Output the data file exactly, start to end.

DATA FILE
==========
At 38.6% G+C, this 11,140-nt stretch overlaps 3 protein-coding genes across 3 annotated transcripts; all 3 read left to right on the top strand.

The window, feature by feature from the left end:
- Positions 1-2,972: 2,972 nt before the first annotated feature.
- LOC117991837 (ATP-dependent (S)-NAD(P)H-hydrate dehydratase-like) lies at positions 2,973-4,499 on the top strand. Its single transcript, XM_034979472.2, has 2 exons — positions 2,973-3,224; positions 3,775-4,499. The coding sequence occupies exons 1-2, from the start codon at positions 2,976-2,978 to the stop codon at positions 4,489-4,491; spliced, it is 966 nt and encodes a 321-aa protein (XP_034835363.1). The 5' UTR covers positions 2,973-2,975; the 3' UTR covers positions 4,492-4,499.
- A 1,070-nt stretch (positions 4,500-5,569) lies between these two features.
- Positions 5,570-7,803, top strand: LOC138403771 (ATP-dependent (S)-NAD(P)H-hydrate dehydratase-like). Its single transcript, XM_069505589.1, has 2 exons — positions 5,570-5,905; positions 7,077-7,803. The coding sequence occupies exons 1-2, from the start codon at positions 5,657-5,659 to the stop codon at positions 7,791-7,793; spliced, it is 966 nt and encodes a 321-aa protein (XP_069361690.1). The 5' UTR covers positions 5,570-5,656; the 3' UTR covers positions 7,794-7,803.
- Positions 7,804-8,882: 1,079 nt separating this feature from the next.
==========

At 38.6% G+C, this 11,140-nt stretch overlaps 3 protein-coding genes across 3 annotated transcripts; all 3 read left to right on the top strand.

The window, feature by feature from the left end:
- Positions 1-2,972: 2,972 nt before the first annotated feature.
- LOC117991837 (ATP-dependent (S)-NAD(P)H-hydrate dehydratase-like) lies at positions 2,973-4,499 on the top strand. Its single transcript, XM_034979472.2, has 2 exons — positions 2,973-3,224; positions 3,775-4,499. The coding sequence occupies exons 1-2, from the start codon at positions 2,976-2,978 to the stop codon at positions 4,489-4,491; spliced, it is 966 nt and encodes a 321-aa protein (XP_034835363.1). The 5' UTR covers positions 2,973-2,975; the 3' UTR covers positions 4,492-4,499.
- A 1,070-nt stretch (positions 4,500-5,569) lies between these two features.
- Positions 5,570-7,803, top strand: LOC138403771 (ATP-dependent (S)-NAD(P)H-hydrate dehydratase-like). Its single transcript, XM_069505589.1, has 2 exons — positions 5,570-5,905; positions 7,077-7,803. The coding sequence occupies exons 1-2, from the start codon at positions 5,657-5,659 to the stop codon at positions 7,791-7,793; spliced, it is 966 nt and encodes a 321-aa protein (XP_069361690.1). The 5' UTR covers positions 5,570-5,656; the 3' UTR covers positions 7,794-7,803.
- Positions 7,804-8,882: 1,079 nt separating this feature from the next.